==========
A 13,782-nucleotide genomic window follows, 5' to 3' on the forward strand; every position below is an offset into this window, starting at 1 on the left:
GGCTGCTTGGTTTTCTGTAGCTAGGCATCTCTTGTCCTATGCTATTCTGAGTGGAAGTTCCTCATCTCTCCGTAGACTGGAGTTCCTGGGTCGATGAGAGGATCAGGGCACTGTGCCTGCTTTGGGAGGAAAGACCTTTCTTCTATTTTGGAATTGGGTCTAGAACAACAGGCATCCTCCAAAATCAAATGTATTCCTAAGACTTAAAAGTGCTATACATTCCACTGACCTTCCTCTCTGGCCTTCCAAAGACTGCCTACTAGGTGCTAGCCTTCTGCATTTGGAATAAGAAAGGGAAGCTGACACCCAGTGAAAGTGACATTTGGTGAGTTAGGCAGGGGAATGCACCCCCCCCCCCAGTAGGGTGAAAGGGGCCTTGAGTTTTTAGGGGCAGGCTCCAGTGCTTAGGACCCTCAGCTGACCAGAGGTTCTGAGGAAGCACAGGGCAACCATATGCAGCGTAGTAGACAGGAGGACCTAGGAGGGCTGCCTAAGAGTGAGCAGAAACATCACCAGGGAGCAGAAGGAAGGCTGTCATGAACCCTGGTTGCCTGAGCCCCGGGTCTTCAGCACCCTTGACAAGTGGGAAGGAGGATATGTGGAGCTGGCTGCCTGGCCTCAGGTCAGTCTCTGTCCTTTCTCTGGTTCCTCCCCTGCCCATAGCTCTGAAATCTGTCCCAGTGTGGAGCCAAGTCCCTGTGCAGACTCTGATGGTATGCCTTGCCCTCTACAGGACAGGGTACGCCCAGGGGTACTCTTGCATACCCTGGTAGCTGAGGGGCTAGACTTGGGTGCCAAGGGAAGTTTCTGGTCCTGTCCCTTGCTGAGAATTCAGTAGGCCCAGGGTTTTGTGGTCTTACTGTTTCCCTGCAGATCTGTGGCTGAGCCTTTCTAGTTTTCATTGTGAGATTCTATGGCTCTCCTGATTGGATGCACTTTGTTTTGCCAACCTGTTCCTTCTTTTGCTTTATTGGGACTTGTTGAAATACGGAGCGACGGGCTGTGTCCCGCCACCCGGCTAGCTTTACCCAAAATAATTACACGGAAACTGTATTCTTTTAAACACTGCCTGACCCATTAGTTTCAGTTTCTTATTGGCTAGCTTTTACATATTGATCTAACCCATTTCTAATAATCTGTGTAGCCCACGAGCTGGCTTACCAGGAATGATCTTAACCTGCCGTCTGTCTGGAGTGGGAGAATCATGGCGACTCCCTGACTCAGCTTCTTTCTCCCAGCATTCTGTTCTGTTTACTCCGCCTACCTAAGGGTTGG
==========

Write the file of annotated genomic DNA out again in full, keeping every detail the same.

A 13,782-nucleotide genomic window follows, 5' to 3' on the forward strand; every position below is an offset into this window, starting at 1 on the left:
GGCTGCTTGGTTTTCTGTAGCTAGGCATCTCTTGTCCTATGCTATTCTGAGTGGAAGTTCCTCATCTCTCCGTAGACTGGAGTTCCTGGGTCGATGAGAGGATCAGGGCACTGTGCCTGCTTTGGGAGGAAAGACCTTTCTTCTATTTTGGAATTGGGTCTAGAACAACAGGCATCCTCCAAAATCAAATGTATTCCTAAGACTTAAAAGTGCTATACATTCCACTGACCTTCCTCTCTGGCCTTCCAAAGACTGCCTACTAGGTGCTAGCCTTCTGCATTTGGAATAAGAAAGGGAAGCTGACACCCAGTGAAAGTGACATTTGGTGAGTTAGGCAGGGGAATGCACCCCCCCCCCCAGTAGGGTGAAAGGGGCCTTGAGTTTTTAGGGGCAGGCTCCAGTGCTTAGGACCCTCAGCTGACCAGAGGTTCTGAGGAAGCACAGGGCAACCATATGCAGCGTAGTAGACAGGAGGACCTAGGAGGGCTGCCTAAGAGTGAGCAGAAACATCACCAGGGAGCAGAAGGAAGGCTGTCATGAACCCTGGTTGCCTGAGCCCCGGGTCTTCAGCACCCTTGACAAGTGGGAAGGAGGATATGTGGAGCTGGCTGCCTGGCCTCAGGTCAGTCTCTGTCCTTTCTCTGGTTCCTCCCCTGCCCATAGCTCTGAAATCTGTCCCAGTGTGGAGCCAAGTCCCTGTGCAGACTCTGATGGTATGCCTTGCCCTCTACAGGACAGGGTACGCCCAGGGGTACTCTTGCATACCCTGGTAGCTGAGGGGCTAGACTTGGGTGCCAAGGGAAGTTTCTGGTCCTGTCCCTTGCTGAGAATTCAGTAGGCCCAGGGTTTTGTGGTCTTACTGTTTCCCTGCAGATCTGTGGCTGAGCCTTTCTAGTTTTCATTGTGAGATTCTATGGCTCTCCTGATTGGATGCACTTTGTTTTGCCAACCTGTTCCTTCTTTTGCTTTATTGGGACTTGTTGAAATACGGAGCGACGGGCTGTGTCCCGCCACCCGGCTAGCTTTACCCAAAATAATTACACGGAAACTGTATTCTTTTAAACACTGCCTGACCCATTAGTTTCAGTTTCTTATTGGCTAGCTTTTACATATTGATCTAACCCATTTCTAATAATCTGTGTAGCCCACGAGCTGGCTTACCAGGAATGATCTTAACCTGCCGTCTGTCTGGAGTGGGAGAATCATGGCGACTCCCTGACTCAGCTTCTTTCTCCCAGCATTCTGTTCTGTTTACTCCGCCTACCTAAGGGTTGG